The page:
13The State of the Global Markets – 2013 Edition United StatesFollow this link for the most up-to-date analysis of U.S. markets: http://www.elliottwave.com/wave/MIFFCycle wave III is similar to the larger-degreetopping process that has transpired from 2000to the present. It comprises three highs nearthe 1000 level in 1966, 1968 and 1973. FromFebruary 1972 to June 1973, equity mutualfunds experienced 17 straight months of netoutflows. In July 1973, after the final rise justabove 1000 had already ended in January ofthat year, mutual fund flows popped to positive.It occurred early in a decline that shaved 45%off of the Dow’s value.This chart of total mutual fund assets confirmsthe potential for a quick return to recordoutflows. The recent high does not include anestimated new record of $64.8 billion in netinflows for January, which brings total mutualfund assets to almost $13 trillion. The clearfive-wave rise from 1984, however, stronglysuggests that the mutual fund business will beshaken to its core in coming years. The GreatRotation is really the Great Trap.CULTURAL TRENDSWorkplace RevolutionExcerpted from the November and August 2012 Elliott WaveFinancial ForecastAccording to USA Today, “at a time when much of thenation is experiencing job cuts, belt-tightening and thestrains of a generally sour economy,” tech companiesshower employees with gourmet meals, free dry cleaning,massages, hair cuts, shuttles and “snacks galore.”Facebook leads the workplace makeover, replacingcubicles with “shared work tables, couches, bars, cafes,eateries and even pubs.” “Life’sA Beach forTech Hotbed,”says another USA Today headline. Naturally, the latestand greatest perk, “unlimited vacations,” is reserved forthe end. According to MSNBC, tech startups now allowemployees to take “all the vacation days they want.”This “workplace revolution” may sound familiar. EWFFcharted the same progression at the conclusion of the bullmarket in 2000. Many will remember it as beginning withthe arrival of “casual Fridays” in the late 1990s. The priorrevolution reached a climax in May 2000, when junioranalysts on Wall Street demanded and received “moremeal money, better laptop computers, casual dress codesand access to the company gym on weekends.” The May2000 issue of EWFF cited that victory as a sure signthat conditions were “extremely ripe for a downturn.”The NASDAQ was already crashing. In July 2000,when workers started to demand “the ultimate perk: along breather from work,” EWFF noted one high-techexecutive’s complaints about a lack of sleep and stated,“These managers should be careful. Workers are onthe verge of more free (literally) time than they everimagined possible.” The same psychological turn willtake place this time, too. In our view, this is the lasteuphoric episode prior to a big Primary-degree stockmarket decline, so the exhaustion that replaces it will benew and improved.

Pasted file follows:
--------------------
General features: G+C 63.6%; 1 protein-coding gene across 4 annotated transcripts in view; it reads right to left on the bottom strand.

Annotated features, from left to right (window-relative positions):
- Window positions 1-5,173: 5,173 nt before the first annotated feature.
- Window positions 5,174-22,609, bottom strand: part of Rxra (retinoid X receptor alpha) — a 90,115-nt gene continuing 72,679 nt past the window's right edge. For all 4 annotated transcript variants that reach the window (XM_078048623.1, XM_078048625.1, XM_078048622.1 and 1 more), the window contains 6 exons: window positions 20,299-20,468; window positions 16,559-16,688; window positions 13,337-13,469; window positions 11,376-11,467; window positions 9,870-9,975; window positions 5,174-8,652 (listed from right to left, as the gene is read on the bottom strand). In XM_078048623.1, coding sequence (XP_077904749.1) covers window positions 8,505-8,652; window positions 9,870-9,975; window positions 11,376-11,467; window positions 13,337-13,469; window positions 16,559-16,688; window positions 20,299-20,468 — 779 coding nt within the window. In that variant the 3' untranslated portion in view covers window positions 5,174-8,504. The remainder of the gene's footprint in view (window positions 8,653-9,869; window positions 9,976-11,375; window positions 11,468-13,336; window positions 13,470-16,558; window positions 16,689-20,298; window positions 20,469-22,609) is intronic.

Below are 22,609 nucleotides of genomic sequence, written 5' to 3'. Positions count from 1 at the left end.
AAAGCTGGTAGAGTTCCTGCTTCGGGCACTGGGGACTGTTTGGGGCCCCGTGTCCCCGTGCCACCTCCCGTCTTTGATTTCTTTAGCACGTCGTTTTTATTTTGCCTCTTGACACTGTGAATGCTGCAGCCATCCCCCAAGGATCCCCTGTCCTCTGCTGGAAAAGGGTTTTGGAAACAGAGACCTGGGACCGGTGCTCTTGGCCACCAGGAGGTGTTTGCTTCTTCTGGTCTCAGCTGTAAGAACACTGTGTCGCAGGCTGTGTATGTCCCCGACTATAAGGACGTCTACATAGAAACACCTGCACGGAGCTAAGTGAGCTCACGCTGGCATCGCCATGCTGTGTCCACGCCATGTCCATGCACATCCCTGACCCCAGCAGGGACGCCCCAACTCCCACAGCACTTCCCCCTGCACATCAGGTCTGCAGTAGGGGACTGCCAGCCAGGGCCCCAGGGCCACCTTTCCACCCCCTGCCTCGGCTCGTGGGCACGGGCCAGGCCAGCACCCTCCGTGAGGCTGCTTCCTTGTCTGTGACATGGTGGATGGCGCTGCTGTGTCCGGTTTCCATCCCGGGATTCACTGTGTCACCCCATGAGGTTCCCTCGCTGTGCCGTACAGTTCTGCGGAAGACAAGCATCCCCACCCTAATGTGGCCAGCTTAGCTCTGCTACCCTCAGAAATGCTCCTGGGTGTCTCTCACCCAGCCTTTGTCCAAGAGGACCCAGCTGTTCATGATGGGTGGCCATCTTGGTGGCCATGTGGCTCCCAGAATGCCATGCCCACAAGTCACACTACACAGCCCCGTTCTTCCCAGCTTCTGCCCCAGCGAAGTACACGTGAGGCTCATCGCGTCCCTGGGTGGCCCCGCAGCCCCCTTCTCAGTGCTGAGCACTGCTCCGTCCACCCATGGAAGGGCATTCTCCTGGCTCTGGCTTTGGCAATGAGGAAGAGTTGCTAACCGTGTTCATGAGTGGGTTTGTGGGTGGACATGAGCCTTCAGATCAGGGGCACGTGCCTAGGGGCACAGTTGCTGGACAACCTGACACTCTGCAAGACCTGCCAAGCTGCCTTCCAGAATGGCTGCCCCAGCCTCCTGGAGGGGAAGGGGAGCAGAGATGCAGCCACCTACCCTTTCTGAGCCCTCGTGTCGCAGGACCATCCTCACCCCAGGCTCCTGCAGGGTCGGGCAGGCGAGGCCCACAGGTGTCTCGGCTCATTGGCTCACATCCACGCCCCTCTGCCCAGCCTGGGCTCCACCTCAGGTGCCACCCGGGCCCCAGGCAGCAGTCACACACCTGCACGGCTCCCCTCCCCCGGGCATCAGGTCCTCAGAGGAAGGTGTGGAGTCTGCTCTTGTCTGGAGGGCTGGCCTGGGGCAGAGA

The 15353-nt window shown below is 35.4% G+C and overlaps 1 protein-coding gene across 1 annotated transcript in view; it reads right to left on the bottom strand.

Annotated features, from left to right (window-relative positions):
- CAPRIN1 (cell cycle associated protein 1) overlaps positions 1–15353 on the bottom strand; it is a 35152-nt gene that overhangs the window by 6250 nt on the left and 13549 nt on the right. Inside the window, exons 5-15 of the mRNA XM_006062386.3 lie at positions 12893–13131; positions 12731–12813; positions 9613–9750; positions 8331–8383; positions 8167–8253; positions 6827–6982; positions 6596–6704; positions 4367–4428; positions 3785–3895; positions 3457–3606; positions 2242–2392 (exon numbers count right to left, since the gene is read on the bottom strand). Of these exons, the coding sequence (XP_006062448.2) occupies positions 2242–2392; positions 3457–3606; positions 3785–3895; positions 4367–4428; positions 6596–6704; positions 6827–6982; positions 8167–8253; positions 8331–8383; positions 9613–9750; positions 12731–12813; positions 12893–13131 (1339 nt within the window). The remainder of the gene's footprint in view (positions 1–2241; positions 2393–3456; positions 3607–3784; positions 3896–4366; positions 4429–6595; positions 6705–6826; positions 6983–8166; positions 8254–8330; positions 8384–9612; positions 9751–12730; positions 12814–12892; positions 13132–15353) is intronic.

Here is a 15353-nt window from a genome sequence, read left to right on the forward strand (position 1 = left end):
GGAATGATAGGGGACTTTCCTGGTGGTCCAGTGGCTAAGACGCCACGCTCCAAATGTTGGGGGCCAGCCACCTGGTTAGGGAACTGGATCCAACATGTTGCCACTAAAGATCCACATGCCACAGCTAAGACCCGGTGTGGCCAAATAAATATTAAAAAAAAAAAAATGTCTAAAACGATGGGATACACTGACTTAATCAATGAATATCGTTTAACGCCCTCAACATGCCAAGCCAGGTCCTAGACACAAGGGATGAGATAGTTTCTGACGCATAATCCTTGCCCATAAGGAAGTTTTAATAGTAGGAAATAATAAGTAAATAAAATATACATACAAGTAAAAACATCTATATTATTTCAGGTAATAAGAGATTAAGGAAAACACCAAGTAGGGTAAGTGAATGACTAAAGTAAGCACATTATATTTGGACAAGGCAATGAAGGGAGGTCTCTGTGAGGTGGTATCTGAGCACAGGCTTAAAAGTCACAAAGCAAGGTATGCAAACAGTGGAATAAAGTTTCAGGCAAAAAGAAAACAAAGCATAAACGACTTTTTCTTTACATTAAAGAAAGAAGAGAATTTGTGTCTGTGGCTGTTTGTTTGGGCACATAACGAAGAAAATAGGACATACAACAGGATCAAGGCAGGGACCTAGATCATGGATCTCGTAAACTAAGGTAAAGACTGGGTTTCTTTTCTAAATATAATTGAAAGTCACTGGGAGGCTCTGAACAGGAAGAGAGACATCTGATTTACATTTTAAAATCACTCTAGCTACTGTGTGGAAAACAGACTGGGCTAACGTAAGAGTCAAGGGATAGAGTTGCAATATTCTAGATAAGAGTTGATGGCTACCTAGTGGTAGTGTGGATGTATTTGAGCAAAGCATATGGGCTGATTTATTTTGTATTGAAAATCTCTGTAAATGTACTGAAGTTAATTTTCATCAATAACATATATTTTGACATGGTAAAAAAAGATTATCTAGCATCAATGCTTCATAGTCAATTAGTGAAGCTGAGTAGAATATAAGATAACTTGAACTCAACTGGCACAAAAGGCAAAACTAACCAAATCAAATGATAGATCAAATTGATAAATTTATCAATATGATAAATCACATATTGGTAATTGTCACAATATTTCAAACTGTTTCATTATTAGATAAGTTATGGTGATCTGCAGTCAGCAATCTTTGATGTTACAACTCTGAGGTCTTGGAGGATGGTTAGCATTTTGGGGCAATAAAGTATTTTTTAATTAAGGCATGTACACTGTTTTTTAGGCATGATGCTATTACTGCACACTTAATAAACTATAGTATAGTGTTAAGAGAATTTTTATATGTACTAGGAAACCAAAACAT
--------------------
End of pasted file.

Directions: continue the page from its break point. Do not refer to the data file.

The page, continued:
14The State of the Global Markets – 2013 Edition United StatesFollow this link for the most up-to-date analysis of U.S. markets: http://www.elliottwave.com/wave/MIFFThe Slow Life Picks Up SpeedExcerpted from the October 2012 Elliott Wave FinancialForecastDeflation and the transition toward negative social moodare separate phenomena, but the changing package-delivery landscape is a perfect example of how moodand monetary trend change work together at the largestmacroeconomic inflection points. Falling demand triggerslower shipping costs, which are further weakened by asudden move away from a long-standing, bull marketpreference for speed. The emerging slowdown isconfirmed by several Fed Ex analysts who insist it is notsimply a matter of reduced budgets. “There has been asecular shift from ‘got to get it there overnight’ to moredeferred products,” says one. “You’re seeing a demand forslow instead of a demand for fast,” says another.High-speed trading is another arena in which the brakesare suddenly slamming on. In September, several articlessuggested that foreign governments are way out front withproposed or even adopted limits and that U.S. regulators“have been slow to act.” One columnist called for a 100%tax on profits from “‘investments’ that mature in 60seconds.” By late September, however, the word was outthat U.S. regulators are getting on board the acceleratingdrive to decelerate the rapidity of trading and establisha new “Speed Limit for theStock Market.” Early thisweek, an SEC panel approveda “high-speed trading killswitch.” According to thelatest accounts, even thehigh-speed traders nowagree. “High-frequencytrading firms, long resistantto tighter oversight of theirbusinesses, are beginningto change their tune” (WSJ,Oct. 1). As The Elliott WaveTheorist pointed out in 2007,“the need for speed” is a bullmarket trait. The referencewas to highway speeds, but,apparently, if the turn is bigenough, even traders, whoneed speed to make money,will get in line. Until veryrecently, economists insistedthat the evidence favored thehigh frequency traders and “a solid body of academicresearch that shows they increase liquidity.” In the newtrend, risk aversion is king and the evidence will showthat the potential for catastrophic losses make it “just toodangerous.”Package delivery and stock trading are two industriesthat have done nothing but go faster since the bull marketbroke to definitive new highs in the early 1980s. Underthe psychology of a Grand Supercycle bear market,however, a move in the opposite direction has graduallygained traction. An early seed can be traced to 1989,during the Primary wave 4 correction, when the “slowfood movement” emerged as a reaction to fast food. In1999, the last year of the Grand Supercycle bull market,it officially branched out with the establishment of theWorld Institute of Slowness. By 2005, the book, In Praiseof Slow: Challenging the Cult of Speed, was heralding“a growing international movement of people dedicatedto slowing down.” “Sometimes it’s more of a click inattitude than anything else,” says Carl Honoré, the book’sauthor. This is precisely our socionomic point. Thingsreally clicked for the movement at the outset of wave 1